Hainan resorts make plans to add pseudo gaming floors

At least five Chinese-owned resorts in Hainan have been laying down plans to convert their ballrooms into pseudo gaming floors, Bloomberg reports.

According to people with direct knowledge of the plans, the gaming floors will allow players play with real money, but receive their winnings in the form of points which can be redeemed at shops, restaurants and hotels.

This is not the first time the so-called “Entertainment Bar” concept has been brought to Hainan.

In 2013, the Sanya Bay Mangrove Resort Hotel opened up the island’s first cashless casino, where guests could play games such as Baccarat and exchange their winnings for hotel rooms, electronics, and jewelry.

The operation was however shut down in 2014 as as local prosecutors accused the resort of breaking the law.

Only in December last year did a Hainan Court rule that the gaming operation wasn’t in breach of the law after all.

According to the unnamed sources, the resorts’ owners have already contacted suppliers of baccarat tables, and have drawn up blueprints converting their ballrooms into gaming floors. They have also held informal discussions with Hainan officials in recent months.  

However, it is currently unclear whether the regional and state authorities would allow such entertainment bars, or “cashless casinos” to exist.

“The government will face challenges to decide their attitude toward a gambling-themed model,” said Margaret Huang of Bloomberg.

“The balance between regulation and economic development is hard.”

“From our conversations with people on the ground, they are positively excited about the changes that appear to be coming through soon,” said Ben Lee, managing partner at consultancy IGamiX in a statement to Bloomberg.

Entertainment bars “would undoubtedly draw mainlanders who have never been overseas to try gaming,” he said. “We may see more interesting developments in the next five to ten years.”

SHARE
Previous articleMGM Resorts appoints Scott Butera to head interactive
Next articleFoxwoods Resorts announces passing of CEO Felix Rappaport

Related Articles

imperial casino

Poor regulation undermines CNMI gaming industry

“As soon as we catch up on our cash flow, we will also catch up on payroll,” a spokesperson for the casino resort in the Commonwealth of the Northern Mariana Islands told reporters.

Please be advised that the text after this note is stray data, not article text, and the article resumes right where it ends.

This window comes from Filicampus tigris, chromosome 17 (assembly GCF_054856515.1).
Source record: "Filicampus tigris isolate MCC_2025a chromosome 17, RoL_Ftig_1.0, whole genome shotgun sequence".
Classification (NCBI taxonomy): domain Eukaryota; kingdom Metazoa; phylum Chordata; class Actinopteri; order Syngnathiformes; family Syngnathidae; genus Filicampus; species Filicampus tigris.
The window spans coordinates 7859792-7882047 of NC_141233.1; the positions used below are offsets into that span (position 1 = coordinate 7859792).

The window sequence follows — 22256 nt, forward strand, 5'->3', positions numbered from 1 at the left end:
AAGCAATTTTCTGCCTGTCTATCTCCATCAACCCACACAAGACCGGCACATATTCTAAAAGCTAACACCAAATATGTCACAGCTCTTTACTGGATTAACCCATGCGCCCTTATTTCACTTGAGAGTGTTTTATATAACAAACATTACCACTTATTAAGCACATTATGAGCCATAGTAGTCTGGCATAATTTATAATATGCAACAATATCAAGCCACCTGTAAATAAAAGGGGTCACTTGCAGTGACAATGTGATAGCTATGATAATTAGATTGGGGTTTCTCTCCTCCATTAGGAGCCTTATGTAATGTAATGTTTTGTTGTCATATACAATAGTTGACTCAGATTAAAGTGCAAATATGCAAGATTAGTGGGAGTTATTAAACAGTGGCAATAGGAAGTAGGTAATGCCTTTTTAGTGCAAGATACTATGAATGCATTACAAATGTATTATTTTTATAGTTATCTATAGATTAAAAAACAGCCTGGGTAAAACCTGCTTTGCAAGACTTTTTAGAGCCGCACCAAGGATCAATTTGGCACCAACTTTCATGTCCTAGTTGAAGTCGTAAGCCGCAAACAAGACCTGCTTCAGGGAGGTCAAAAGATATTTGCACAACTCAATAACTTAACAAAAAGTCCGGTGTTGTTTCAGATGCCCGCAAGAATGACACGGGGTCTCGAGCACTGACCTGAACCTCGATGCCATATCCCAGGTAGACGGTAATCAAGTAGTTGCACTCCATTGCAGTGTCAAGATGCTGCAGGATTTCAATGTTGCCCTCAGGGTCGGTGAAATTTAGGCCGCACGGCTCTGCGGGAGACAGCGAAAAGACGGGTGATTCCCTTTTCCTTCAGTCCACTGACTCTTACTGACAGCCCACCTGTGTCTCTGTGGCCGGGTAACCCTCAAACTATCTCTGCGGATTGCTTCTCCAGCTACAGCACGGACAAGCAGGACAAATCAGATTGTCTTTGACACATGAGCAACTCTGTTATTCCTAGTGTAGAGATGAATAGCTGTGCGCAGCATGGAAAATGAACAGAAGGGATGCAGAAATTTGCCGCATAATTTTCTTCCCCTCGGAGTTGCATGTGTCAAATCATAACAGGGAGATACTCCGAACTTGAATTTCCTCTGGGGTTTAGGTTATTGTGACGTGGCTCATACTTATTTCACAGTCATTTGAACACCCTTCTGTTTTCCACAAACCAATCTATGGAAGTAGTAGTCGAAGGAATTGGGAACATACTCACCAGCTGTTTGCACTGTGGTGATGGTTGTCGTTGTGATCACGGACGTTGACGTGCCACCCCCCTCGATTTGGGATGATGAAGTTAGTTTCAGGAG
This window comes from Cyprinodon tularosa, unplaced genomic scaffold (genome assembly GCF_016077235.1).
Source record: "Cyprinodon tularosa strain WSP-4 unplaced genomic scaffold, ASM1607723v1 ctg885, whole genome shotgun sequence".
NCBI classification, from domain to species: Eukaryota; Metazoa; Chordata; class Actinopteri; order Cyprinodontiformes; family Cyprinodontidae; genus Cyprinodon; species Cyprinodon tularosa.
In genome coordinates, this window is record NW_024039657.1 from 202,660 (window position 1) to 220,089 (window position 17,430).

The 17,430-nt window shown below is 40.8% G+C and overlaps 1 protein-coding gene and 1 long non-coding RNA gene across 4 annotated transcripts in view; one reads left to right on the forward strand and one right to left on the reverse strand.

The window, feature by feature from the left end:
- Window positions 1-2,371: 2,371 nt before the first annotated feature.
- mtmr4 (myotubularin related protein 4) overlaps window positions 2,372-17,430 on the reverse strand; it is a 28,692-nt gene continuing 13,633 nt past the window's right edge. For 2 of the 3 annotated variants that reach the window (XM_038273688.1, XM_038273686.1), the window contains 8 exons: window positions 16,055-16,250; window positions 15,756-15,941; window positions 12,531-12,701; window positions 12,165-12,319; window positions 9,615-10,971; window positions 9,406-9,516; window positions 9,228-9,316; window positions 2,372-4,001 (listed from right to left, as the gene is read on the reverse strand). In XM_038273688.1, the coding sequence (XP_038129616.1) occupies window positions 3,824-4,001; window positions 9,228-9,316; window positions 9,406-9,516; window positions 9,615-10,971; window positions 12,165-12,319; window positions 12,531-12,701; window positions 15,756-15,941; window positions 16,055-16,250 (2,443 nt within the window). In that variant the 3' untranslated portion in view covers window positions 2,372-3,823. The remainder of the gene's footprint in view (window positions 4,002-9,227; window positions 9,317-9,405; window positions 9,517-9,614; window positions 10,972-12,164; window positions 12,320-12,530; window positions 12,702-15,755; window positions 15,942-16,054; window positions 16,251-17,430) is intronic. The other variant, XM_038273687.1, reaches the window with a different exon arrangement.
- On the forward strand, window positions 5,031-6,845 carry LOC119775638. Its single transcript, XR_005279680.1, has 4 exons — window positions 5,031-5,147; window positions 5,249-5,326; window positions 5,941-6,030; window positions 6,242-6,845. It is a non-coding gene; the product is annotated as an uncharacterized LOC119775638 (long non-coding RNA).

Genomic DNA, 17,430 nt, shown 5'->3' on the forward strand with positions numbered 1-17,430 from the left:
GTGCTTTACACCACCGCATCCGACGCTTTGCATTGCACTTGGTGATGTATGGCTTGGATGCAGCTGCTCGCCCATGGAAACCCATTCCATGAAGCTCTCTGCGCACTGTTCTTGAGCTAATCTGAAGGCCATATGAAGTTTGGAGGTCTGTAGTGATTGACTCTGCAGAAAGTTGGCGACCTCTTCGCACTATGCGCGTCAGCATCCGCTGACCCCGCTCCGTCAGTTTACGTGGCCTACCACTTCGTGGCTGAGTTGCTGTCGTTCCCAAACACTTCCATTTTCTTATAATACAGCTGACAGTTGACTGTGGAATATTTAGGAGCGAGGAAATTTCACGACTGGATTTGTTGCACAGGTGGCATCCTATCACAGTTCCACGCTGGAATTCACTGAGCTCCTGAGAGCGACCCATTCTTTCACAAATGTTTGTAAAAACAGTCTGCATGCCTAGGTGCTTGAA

Genting makes U.S. inroads

In 2018, on Genting Hong Kong’s 25th anniversary, President Colin Au summed up the company by saying, “We come from Malaysia, a small country, but we go out to the world. We open our eyes and learn new things.”
Vietnam Ha Long Bay

Slow but steady progress 

Vietnam’s gambling industry stayed largely out of the headlines in 2019, though projects have been inching their way forward, with the country’s largest resort to date scheduled to open in the first half of this year.

Twenty years of Macau’s unplanned miracle

Six gaming companies have transformed a sleepy colonial outpost into one of the richest cities in the world. But despite the vast wealth, infrastructure and social policies are still lagging.

Gaming to continue to drive Macau’s wealth

Twenty-nine years ago I visited Macau for the first time. It was a consolation day trip from Hong Kong for not being able to apply and obtain a visa to enter China in less than a week when I had only four days to spend.
Palazzo Las Vegas

Is LVS on an Asia acquisition trail?

Las Vegas Sands lobbed an “October surprise” into the world of the gaming industry, confirming it’s seeking buyers for its Nevada casinos, effectively leaving it as an Asia-only operator, with properties in Macau and Singapore.
Sihanoukville

Sihanoukville strives for mass market transformation

While it’s too early to say Cambodia’s coastal gambling hub has risen phoenix-like from the ashes, there are encouraging signs that Sihanoukville is serious about transforming into a mass market tourism destination, with a significant improvement in urban infrastructure.
Macau concessionaires safe – or are they?

Macau concessionaires safe – or are they?

The question of the fast-looming deadline for expiry for Macau’s gaming concessions was given a thorough airing by a panel of experts Thursday night, with the majority coming down in favour of the government deciding to maintain the status quo and number of operators.

Will to travel remains strong once safety policies in place

Mainland Chinese are still keen to travel despite the Covid-19 pandemic and Macau and Vietnam are likely to be the first destinations to benefit once travel restrictions are lifted and flights resume.

Experts to discuss recovery of Chinese tourism

Following a highly successful first installment of the AGB Webinar Series on April 9th, featuring Earle Hall on “Life After COVID-19”, Asia Gaming Brief is pleased to announce the second AGB Webinar. This time, we take a look at the roadmap to tourism recovery in Asia, particularly with the important Chinese tourism segment. Our panel […]